Above: Anthony Giarrusso and Justine Caldwell during the 2018 campaign.
Submitted by Jordan Kalinsky
It doesn’t take a political science degree to understand that the 2020 general election will be one of the most consequential elections in modern US history. Wildfires rage during a once-in-a-century pandemic, all while protests fill the streets in cities across the nation. Mass early voting is occurring alongside a major U.S. Supreme Court justice confirmation hearing, while state governments shut down and American renters camp outside of government buildings in hopes of getting a relief check during one of the most devastating financial crises this nation has faced.
The point is, our world is absolutely crazy right now, and the eyes of those uncertain about the future are pointed at this coming election, which is less than two weeks away. Though the citizens of East Greenwich are, of course, tasked with the important responsibility of helping to elect the next president of the United States, there is also a highly consequential down-ticket race that is happening right in our own backyard.
This important race is the challenge for the R.I. House District 30 seat. Incumbent Justine Caldwell is being challenged by former seat holder Antonio Giarrusso, who was voted out of this seat in 2018.
East Greenwich is and has always been my home. I have attended EG public schools from kindergarten through the high school, where I am slated to graduate this coming June. This town has raised me and I care about it so deeply, which is why I have felt compelled to participate in its politics as I have gotten older. In 2018, I knocked on doors for Justine’s campaign because I felt that I had found a candidate that represented the values that had hallmarked my life in East Greenwich for as long as I could remember.
Justine has been an upstanding community member and compassionate person ever since I have met her. She meets with constituents, attends Town Council meetings, and cheers for the community’s kids at school plays and sports games.
Justine’s voting record from her two short years in office has been even more impeccable than her kind and understanding attitude. Throughout her service, she has voted to pass bills to advance Rhode Island’s future as a more just and fair state, such as one that established tax-free disability pensions for firefighters if they are diagnosed with cancer while on duty. She cosponsored important bills such as H 7541, which reworked Rhode Island parentage laws to create more justice within the familial legal system. She was also endorsed by major advocacy groups like Working Families and Rhode Island NOW.
On the flip side, her opponent has both a political history that reflects a poor character and a lack of appreciation for the ability to serve his community. Antonio Giarrusso held office from 2013 to 2019, and these six years were not reflective of a politician who cares about the well-being of his state or the district he represented. As deadly school shootings plagued the nation in 2018, Mr. Giarrusso dodged questions about a bill to ban bump stocks, the devices which can be used to make guns function as quasi-automatic weapons, and then proceeded to skip the vote where he would have to reveal his horrendous position that the Second Amendment protects monsters’ ability to put multiple bullet holes into school children in a matter of seconds.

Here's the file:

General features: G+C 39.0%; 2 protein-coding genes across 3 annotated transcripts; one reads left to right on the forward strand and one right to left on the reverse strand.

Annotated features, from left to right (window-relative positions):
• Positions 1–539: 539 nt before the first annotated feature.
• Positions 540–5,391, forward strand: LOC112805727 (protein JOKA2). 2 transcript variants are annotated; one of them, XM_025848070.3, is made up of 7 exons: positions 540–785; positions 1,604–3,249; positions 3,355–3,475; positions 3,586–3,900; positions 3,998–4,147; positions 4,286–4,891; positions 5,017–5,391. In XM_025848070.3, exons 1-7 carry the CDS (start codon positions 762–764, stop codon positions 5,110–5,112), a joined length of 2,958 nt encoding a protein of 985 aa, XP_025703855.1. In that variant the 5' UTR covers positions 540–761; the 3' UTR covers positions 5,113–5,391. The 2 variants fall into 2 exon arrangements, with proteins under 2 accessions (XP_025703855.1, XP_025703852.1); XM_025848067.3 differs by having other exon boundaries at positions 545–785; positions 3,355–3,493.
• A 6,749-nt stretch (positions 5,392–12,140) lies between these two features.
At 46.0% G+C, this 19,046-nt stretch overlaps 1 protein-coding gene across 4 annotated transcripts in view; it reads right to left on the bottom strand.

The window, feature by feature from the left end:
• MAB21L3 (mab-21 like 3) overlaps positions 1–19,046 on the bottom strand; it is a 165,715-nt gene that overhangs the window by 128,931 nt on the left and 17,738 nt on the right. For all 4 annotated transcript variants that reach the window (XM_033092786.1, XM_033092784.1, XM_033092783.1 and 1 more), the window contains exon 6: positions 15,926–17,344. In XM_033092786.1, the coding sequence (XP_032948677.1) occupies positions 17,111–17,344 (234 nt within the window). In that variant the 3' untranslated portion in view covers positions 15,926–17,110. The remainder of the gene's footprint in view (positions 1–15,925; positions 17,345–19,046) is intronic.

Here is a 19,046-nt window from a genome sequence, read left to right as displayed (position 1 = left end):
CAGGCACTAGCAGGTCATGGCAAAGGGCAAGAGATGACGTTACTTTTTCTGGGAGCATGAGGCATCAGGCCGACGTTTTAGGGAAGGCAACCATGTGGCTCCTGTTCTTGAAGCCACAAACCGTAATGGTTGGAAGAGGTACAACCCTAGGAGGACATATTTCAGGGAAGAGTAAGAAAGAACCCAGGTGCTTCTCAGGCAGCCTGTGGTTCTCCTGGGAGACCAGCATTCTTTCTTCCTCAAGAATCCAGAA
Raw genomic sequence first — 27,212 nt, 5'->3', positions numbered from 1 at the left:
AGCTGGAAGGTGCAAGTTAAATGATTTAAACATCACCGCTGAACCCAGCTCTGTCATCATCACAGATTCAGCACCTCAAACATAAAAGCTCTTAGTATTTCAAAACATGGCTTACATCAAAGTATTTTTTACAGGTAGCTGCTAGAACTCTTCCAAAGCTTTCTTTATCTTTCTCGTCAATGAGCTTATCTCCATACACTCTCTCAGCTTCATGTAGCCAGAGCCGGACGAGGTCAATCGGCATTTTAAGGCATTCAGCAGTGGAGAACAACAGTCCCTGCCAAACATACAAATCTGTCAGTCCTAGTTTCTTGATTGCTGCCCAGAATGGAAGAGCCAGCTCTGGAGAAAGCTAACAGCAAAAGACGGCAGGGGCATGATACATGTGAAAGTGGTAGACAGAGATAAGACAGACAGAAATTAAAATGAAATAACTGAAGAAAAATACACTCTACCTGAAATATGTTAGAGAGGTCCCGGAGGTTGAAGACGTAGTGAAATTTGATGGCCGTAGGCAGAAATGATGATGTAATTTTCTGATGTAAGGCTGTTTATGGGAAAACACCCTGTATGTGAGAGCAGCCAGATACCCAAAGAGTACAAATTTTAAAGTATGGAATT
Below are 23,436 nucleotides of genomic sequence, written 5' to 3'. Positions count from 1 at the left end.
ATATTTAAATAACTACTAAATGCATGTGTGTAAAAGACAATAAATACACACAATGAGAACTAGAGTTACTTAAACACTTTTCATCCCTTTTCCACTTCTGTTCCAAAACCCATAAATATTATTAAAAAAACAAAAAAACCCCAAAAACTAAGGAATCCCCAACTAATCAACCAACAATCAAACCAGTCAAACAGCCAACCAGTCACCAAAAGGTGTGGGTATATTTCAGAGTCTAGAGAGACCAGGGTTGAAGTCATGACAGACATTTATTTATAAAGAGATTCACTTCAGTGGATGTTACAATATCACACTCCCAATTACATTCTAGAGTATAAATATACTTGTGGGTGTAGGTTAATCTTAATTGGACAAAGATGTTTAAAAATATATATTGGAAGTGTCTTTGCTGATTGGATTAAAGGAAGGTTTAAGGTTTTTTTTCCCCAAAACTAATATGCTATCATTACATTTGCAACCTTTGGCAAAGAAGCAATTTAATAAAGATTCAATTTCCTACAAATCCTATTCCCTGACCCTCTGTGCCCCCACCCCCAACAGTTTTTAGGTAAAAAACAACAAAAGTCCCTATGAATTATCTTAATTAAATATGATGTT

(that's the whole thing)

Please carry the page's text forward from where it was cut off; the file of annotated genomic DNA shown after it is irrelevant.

Giarrusso has also failed to be on the right side of many other issues. He refrained from voting on a bill that would ban revenge pornography, the sharing of explicit images without consent, in the state of Rhode Island, a move that shows his failure to advocate for women’s rights.
It also seems that Antonio Giarrusso doesn’t want his own constituents to vote or to participate in democracy in any meaningful way. Maybe this would explain why he was hardly ever seen at Town Council meetings to hear out the concerns of his constituents back when he was a representative. This also might explain his support of a blatant attempt at voter suppression, when he voted against a 2017 bill that authorized automatic voter registration at the DMV.
The only time Mr. Giarrusso tried to show he cared about our community was by crafting a law banning the ultimate enemy: traffic cameras. Additionally, in response to a 2018 incident, he worked to regulate pressure cooker sales in order to “protect” citizens of Rhode Island, all the while advocating against legislation that would have kept firearms out of the hands of known domestic abusers. Time and time again, Antonio Giarrusso was handed the opportunity to show his concern for the citizens he was supposed to represent. Instead, he voted against the passage of gay marriage, neglected to raise the minimum wage for low-wage earners dependent on tips, and refused to support the establishment of a Climate Change Coordinating Council and the Renewable Growth Energy Program.
In all, Antonio Giarrusso had six years to prove to us, the electorate, that he stands for what we believe as a town and has compassion for the issues facing his community. He failed at every one of those opportunities. The people chose Ms. Caldwell in 2018 for a reason and will likely do it again for the same reason. So, to my dear EG neighbors, when you head to the ballot box any time between now and Nov. 3, remember who’s fighting for us and be sure that is reflected from the top to the bottom of your ballot.
Jordan Kalinsky is a senior at East Greenwich High School and a freshman at the University of Rhode Island.